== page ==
The wave of disruptions in the financial sector gained strength after the global financial crisis of 2008-09. While the heavy losses forced banks to become stricter about loan disbursements, the chaos and fragility in the system caused dissatisfaction with commercial banks among borrowers.
According to Reuters, “twenty of the world's biggest banks have paid more than $235 billion in fines and compensation in the seven years period (2008-2015) for a litany of misdeeds, ranging from fines for manipulation of currency and interest rate markets to compensation to customers who were wrongly sold mortgages in the United States or insurance products in Britain.”
The time consuming, lengthy and rigid procedures of ‘exposed’ banks made way for more innovative lending and borrowing options. The result was the rise of peer-to-peer (P2P) or marketplace lending which offer simplified and quick procedures, quick lending decisions and better interest rate deals for borrowers as well as lenders, with more transparency.
Today, P2P platforms are among the fastest growing segment in the financial services space. Some of the well-known marketplaces in the U.S. and Europe are LendingClub Corporation (LC), Zopa, Prosper Marketplace, Upstart, Funding Circle, CircleBack Lending, Peerform, Pave, Daric, Borrowers First, SoFi, Ratesetter and Auxmoney.
Market Size & Growth Projections
The market for alternate finance gained popularity in recent years. A finding by Transparency Market Research suggests that “the opportunity in the global peer-to-peer market will be worth $897.85 billion by the year 2024, from $26.16 billion in 2015. The market is anticipated to rise at a whopping CAGR [Compound Annual Growth Rate] of 48.2% between 2016 and 2024.”
While Research and Markets estimates the global P2P lending market to grow at a CAGR of 53.06% during the five year period between 2016 and 2020. Morgan Stanley in a report in 2015 predicted that such marketplace lending would command $150 billion to $490 billion globally by 2020.
While the P2P lending in the U.S. is still in its infancy, it is growing at a faster pace in comparison to other financial services. China’s peer-to-peer lending market is the largest and the most dynamic in the world with more than 4,000 providers operating in the market today compared to just 50 providers at the end of 2011. Although there isn’t much insight into verifiable numbers in China’s market, in June, regulators revealed a figure of about $93.43 billion.
Europe’s alternative finance market is a mix of crowdfunding, P2P lending and other activities, grew by 92% in 2015. A very recent report by Cambridge in collaboration with KPMG points out that P2P consumer lending at €366 million volume in 2015 is the largest market segment of alternate finance while P2P business lending at €212 million ranks second in the segment.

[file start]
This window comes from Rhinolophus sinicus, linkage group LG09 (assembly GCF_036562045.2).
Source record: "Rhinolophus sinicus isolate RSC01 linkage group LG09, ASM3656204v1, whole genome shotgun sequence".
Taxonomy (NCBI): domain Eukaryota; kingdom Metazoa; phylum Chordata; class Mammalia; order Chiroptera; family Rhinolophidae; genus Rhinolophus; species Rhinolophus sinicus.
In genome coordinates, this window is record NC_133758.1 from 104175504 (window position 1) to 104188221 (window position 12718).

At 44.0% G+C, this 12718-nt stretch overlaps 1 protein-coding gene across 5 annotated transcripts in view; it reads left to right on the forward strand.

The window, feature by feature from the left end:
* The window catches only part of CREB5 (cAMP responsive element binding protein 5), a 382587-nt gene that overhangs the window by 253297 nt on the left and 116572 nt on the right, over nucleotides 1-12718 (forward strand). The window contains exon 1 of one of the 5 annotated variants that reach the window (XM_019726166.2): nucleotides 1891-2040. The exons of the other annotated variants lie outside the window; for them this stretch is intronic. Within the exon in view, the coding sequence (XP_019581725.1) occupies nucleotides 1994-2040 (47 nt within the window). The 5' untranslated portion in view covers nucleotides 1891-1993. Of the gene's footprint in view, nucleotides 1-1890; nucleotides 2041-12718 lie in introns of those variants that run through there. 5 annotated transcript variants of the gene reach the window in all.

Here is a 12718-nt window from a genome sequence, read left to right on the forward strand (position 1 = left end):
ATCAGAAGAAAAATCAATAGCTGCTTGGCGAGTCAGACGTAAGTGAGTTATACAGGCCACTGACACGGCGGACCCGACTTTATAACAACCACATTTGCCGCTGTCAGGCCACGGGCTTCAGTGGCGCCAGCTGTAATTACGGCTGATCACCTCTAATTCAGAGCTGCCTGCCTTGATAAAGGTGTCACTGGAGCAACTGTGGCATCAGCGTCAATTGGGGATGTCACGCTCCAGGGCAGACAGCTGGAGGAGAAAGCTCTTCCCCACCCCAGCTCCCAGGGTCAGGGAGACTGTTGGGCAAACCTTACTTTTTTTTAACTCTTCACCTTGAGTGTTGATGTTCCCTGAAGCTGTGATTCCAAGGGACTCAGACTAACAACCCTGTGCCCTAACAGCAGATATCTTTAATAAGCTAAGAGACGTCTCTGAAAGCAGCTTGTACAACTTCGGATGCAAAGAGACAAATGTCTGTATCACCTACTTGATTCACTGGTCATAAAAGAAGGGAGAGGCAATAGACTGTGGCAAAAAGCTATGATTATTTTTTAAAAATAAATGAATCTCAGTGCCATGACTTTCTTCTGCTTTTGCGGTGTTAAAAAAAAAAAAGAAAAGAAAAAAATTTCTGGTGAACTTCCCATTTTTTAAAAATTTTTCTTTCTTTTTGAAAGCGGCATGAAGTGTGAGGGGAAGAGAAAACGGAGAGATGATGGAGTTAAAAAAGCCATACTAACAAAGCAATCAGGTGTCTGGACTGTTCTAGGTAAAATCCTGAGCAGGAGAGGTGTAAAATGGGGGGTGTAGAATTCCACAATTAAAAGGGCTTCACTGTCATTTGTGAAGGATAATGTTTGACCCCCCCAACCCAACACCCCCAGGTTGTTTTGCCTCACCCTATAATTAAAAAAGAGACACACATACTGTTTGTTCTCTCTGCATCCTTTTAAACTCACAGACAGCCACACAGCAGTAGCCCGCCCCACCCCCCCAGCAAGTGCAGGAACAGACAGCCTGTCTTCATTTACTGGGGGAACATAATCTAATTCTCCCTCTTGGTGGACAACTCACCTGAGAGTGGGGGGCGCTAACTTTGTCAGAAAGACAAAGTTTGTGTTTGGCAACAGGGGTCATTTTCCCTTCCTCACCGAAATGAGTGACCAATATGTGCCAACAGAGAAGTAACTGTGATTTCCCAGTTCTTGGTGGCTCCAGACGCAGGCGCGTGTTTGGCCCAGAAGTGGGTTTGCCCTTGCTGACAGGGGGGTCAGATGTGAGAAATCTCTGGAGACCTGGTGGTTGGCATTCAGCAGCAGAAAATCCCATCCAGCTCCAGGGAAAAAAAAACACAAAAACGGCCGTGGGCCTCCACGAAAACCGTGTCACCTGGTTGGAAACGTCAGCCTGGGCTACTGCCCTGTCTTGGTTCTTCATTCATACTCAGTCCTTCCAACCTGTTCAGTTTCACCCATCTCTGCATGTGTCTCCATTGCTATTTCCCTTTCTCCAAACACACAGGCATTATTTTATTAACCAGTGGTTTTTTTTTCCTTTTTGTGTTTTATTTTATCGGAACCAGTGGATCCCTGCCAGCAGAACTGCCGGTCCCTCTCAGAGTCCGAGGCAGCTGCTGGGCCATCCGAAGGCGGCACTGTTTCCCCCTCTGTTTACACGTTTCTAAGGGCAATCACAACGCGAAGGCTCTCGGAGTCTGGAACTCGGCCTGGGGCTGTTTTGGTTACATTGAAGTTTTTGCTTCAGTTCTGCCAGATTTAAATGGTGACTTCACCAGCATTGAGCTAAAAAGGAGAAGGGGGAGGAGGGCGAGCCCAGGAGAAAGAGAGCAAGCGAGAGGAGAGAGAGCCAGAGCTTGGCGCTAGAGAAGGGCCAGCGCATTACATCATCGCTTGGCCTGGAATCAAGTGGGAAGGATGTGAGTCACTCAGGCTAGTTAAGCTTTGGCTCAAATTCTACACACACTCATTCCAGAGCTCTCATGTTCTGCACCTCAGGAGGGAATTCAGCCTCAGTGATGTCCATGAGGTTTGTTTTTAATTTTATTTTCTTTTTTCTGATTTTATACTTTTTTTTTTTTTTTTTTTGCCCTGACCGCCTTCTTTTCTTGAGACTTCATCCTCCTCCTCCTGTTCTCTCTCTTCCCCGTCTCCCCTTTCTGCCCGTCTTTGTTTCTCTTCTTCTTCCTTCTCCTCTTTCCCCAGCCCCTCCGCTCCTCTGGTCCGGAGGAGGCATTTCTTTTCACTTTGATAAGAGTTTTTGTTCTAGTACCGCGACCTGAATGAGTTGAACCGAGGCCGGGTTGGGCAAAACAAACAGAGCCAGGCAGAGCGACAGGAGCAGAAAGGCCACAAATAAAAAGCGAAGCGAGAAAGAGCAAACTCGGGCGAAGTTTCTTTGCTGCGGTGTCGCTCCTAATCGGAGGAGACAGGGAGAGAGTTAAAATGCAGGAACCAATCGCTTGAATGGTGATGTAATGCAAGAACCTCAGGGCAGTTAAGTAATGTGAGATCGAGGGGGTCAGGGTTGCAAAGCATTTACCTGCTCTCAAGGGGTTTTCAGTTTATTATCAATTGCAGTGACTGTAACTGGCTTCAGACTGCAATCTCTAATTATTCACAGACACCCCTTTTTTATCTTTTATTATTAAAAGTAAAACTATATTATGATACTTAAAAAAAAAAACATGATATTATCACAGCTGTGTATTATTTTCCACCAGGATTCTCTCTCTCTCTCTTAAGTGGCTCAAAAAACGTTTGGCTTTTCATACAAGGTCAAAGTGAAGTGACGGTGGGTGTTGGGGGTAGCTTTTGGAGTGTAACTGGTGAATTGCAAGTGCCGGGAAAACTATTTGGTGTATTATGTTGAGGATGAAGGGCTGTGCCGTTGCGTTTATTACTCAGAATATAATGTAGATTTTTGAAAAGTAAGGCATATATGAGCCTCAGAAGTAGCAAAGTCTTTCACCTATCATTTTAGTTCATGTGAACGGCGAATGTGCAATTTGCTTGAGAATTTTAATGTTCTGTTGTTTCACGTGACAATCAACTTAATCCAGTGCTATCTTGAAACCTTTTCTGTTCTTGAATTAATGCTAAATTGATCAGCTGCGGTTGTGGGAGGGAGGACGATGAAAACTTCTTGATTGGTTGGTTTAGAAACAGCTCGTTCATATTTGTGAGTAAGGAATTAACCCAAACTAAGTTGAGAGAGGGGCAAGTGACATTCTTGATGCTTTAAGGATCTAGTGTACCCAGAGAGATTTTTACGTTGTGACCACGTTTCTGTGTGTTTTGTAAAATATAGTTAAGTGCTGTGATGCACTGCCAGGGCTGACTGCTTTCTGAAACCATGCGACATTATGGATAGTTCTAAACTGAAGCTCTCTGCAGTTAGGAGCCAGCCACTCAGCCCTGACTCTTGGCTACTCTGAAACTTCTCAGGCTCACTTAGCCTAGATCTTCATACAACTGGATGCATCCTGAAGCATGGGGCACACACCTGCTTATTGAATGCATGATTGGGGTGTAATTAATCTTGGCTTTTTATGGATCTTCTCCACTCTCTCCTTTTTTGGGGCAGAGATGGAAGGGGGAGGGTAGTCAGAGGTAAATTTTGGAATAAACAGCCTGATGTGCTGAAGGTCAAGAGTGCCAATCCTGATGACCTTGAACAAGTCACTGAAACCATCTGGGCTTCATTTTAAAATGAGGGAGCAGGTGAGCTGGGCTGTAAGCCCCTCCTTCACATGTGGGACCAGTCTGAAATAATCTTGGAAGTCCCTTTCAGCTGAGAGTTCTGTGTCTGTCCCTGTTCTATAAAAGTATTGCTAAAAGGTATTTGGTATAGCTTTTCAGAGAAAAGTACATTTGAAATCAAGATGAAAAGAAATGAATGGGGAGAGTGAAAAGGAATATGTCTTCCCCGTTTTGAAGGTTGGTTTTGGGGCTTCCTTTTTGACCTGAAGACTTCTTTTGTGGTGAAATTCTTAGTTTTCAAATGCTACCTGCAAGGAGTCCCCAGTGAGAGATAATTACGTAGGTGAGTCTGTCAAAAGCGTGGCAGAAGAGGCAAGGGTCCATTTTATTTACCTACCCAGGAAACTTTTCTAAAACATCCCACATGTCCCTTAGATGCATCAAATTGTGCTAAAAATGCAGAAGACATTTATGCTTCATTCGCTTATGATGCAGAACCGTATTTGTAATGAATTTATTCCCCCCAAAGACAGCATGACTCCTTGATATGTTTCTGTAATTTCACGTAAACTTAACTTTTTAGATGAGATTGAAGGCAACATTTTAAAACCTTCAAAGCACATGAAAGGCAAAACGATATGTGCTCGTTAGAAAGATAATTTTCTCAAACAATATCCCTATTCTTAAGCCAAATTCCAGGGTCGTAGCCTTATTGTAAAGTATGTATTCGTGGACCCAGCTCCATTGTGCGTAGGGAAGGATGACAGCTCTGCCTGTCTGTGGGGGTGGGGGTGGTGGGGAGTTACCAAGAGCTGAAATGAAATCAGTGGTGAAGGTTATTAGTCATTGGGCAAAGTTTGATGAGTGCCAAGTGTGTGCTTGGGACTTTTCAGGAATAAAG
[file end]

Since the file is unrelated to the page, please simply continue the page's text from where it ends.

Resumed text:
Challenges & Regulations
While the growth projections for peer-to-peer lending are promising, the journey to that destination isn’t easy. One of the major challenges is managing fraudulent activities and malpractices as they result in loss of investor confidence and trust. These can only be tapped when there are certain regulations guiding these platforms.
In Europe, several countries have introduced changes to alternative finance regulations as an attempt to regulate the activities of these emerging platforms. In the United Kingdom, Financial Conduct Authority (FCA) regulates loan-based and investment-based crowdfunding platforms. In fact, the FCA is actively scrutinizing lending platforms amid concerns of wrong advertising and mis-selling. Investors in such platforms do not have access to Financial Services Compensation Schemes available under regular bank saving accounts.
In Australia, providers of marketplace lending products and related services need to hold an Australian financial services license and a credit license They also need to comply with National Consumer Credit Protection Act (for consumer loans) or Australian Securities and Investments Commission Act 2001 (ASIC Act) for other loans.
Meanwhile, in the U.S., such platforms need to be in compliance with SEC regulations and further have to be in sync with the respective state laws.
In India, the Reserve Bank of India issued a consultation paper in April where it proposed to bring P2P lending platforms under the purview by defining them as NBFCs.
China has been liberal towards internet based lending in the initial years, as a result of which, such platforms mushroomed, many of which indulged in fraudulent schemes and activities. The first major step by the Chinese government to build a policy framework was initiated in July 2015 as a guidance policy which looked to encourage the development of such platforms amid moderately loose regulatory policies.
Realizing that trouble was brewing, in August 2016, regulators in China issued an aggressive set of measures to restrain the spread of problematic online lending platforms while ensuring that the sector is cleaned up by making such firms exit. Statistics by CRBC showed that out of the 4,127 P2P lending platforms (end of June 2016), 1,778 were suffering from problems such as poor management, capital constraints or were a Ponzi scheme.
While the peer-to-peer (P2P) platforms continue to face the risk of default, fraudulent practices or borrower’s turning to banks, the growth prospects of this segment remain strong, especially in times when the banking sector continues to struggle with lingering damages. Thus, a well-regulated and transparent peer-to-peer platforms offer great opportunities as an alternative investment for loan providers as well as for borrowers – both in retail and small businesses.